Los Angeles-headquartered sports and live entertainment company Oak View Group (OVG) has revealed plans for a 23,500-seat multi-purpose arena in the English city of Manchester that, when complete, will be the largest indoor arena in the United Kingdom. The current title-holder is also in Manchester, the 21,000-capacity Manchester Arena, which recently unveiled early-stage plans to increase its capacity to 24,000. Coming in at a close third is London’s O2 Arena, which can seat 20,000. OVG recently submitted plans to the Manchester City Council for the mega-venue, which would be located in a highly accessible, public transit-friendly “regeneration priority area” in the Eastlands of Manchester. The proposed canal-side site is adjacent to the Arup-designed Etihad Stadium, home to one of the city’s two prestigious Premier League football clubs, Manchester City F.C. The company is confident that two very large arenas can peacefully and successfully coexist in the same city, one that has a longstanding reputation as the live music capital of Britain. (The owner of the Manchester Arena, however, has expressed concerns.) For its first project outside of the United States, OVG, which describes itself as being “focused on being a positive disruption to business as usual in the sports and live entertainment industry,” has assembled quite the impressive team for the super-sized project. Dutch construction behemoth Royal BAM Group, which has executed a wide number of major projects in Manchester as well as global sports and entertainment venues including O2 World in Berlin and Hazza bin Zayed Stadium in Abu Dhabi, has been tapped as project contractor. The arena and stadium specialists at global design firm Populous (formerly part of HOK Group) will serve as principal architect for the new arena. In the U.K., Populous-designed venues include the new Wembley Stadium (with Foster + Partners), the First Direct Arena in Leeds, Tottenham Hotspur Stadium in London, London’s Olympic Stadium, and many others. “This ground-breaking venue will set new benchmarks in sustainable arena design, as well as creating an experience and form that sits perfectly within Manchester’s architectural context and vibrant community,” said Declan Sharkey, senior principal and project architect at Populous, in a press statement. “We are delighted to be working with Oak View Group on its exciting vision for East Manchester.” With an estimated price tag just under $440 million, the privately funded OVG Manchester Arena will be the most expensive ever built in Europe. It’s expected to generate 1,000 local jobs when in operation and 3,500 jobs during the construction phase. Long, sleek, and somewhat resembling the world’s largest gaming console (or maybe a low stack of luminescent video cassettes), Populous noted that the LED-ringed venue’s “bold contemporary form complements the public realm and combines aesthetic beauty with a recognisable and identifiable profile that will be globally recognised as being inspired by contemporary Manchester.” Describing the easily reconfigurable venue as a “transformer-like bowl” that will allow spectators to be closer to the stage than any other comparable arena in Europe, Populous placed special emphasis on, as mentioned by Sharkey, sustainability as well as inclusivity in its design. Per the firm, the venue was specifically designed to meet Manchester’s Zero Carbon 2038 commitments and will rank among the most environmentally sensitive arenas in the world when complete. In addition to its low-carbon profile, the venue aims to be a low-waste facility, sending zero operational waste—not a single plastic cup or pie wrapper—to landfill. The stadium’s design will also go above and beyond in its inclusivity, paying special mind to not only the limitations presented by physical barriers but, according to a press statement, “barriers experienced by people who are neurodivergent, experience mental ill health, who are deaf, deafened and hard-of-hearing and people who are blind or partially sighted.” To that end, the facility is aiming for Gold Standard certification from Attitude is Everything, a charity that aims to improve access to live music events for deaf and disabled individuals. As the Guardian has detailed, security is also a top concern in light of the 2017 terrorist bombing during an Ariana Grande concert at Manchester Arena. In advance of the planning process, OVG has worked out a security strategy with the Greater Manchester Police, and notes that visitor safety will be “central to the design of the venue.” Construction is expected to take three years, provided that OVG Manchester Arena clears the planning stages.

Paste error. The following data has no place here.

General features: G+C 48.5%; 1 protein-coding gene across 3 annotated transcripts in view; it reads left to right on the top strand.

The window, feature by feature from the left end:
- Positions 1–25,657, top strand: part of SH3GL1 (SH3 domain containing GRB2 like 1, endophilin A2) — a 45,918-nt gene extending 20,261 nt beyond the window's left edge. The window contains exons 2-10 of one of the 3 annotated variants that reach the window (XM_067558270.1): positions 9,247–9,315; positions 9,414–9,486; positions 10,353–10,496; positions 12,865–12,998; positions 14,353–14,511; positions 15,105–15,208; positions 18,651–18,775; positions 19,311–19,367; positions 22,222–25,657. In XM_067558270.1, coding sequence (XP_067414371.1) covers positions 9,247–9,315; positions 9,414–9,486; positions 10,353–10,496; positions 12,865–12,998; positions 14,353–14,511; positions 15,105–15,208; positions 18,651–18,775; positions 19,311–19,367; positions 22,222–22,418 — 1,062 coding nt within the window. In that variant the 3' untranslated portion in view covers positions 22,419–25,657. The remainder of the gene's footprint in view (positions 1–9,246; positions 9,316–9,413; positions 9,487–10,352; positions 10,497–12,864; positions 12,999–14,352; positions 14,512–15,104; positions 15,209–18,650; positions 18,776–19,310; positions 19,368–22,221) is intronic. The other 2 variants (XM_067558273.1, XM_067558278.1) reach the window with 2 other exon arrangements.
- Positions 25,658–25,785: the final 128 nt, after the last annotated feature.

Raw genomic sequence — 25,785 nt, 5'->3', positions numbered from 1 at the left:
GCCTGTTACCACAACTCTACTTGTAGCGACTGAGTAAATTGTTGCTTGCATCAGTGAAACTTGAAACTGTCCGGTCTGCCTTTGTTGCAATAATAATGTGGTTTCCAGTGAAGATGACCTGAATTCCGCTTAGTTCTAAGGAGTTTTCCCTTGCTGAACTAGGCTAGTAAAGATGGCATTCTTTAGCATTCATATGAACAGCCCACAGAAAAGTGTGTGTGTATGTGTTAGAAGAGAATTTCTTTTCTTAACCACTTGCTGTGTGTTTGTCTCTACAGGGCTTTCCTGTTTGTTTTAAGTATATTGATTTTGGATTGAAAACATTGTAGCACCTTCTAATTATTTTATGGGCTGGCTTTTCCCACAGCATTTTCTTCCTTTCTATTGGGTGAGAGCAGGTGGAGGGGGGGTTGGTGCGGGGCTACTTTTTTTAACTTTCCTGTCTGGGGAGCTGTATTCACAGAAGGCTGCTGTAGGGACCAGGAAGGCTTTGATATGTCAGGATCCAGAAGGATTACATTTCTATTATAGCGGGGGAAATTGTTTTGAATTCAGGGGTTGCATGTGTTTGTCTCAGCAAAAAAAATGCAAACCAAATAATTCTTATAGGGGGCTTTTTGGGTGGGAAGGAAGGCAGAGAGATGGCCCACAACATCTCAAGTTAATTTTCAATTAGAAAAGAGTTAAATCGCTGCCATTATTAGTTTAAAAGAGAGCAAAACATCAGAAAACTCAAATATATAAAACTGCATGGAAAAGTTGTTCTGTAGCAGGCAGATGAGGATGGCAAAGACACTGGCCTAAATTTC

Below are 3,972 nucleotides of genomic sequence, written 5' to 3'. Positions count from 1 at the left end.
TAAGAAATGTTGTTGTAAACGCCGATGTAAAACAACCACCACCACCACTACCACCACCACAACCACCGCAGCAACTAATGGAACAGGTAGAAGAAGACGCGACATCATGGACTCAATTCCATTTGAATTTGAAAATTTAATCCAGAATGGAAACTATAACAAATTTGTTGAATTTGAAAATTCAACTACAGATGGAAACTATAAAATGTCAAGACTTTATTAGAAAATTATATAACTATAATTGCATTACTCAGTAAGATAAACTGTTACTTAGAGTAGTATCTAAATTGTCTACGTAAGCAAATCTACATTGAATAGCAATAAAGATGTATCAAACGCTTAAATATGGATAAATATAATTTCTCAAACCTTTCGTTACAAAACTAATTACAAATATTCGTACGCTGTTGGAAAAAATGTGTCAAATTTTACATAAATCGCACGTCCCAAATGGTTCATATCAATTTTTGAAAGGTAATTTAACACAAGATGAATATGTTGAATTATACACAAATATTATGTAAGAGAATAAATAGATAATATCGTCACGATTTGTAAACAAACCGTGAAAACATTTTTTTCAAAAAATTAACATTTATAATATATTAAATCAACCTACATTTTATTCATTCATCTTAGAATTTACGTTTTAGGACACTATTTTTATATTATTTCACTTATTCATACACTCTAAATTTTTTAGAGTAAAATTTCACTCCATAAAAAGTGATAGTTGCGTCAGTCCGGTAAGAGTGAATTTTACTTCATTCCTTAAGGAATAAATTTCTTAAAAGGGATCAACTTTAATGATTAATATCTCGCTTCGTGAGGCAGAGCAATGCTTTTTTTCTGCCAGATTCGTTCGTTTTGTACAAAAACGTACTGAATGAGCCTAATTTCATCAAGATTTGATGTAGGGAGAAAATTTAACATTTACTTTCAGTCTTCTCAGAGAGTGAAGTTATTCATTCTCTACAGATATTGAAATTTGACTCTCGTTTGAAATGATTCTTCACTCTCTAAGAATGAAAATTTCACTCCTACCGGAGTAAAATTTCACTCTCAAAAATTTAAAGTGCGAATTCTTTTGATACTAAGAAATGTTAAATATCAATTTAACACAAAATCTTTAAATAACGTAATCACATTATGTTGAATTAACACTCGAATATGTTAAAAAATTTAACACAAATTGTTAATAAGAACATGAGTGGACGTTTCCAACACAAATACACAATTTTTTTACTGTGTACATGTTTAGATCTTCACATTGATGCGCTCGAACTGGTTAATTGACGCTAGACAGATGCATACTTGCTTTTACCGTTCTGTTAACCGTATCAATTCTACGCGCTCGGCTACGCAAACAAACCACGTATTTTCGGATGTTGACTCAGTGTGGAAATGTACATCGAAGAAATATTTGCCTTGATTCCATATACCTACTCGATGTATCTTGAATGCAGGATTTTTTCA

Posts tagged with "Arenas":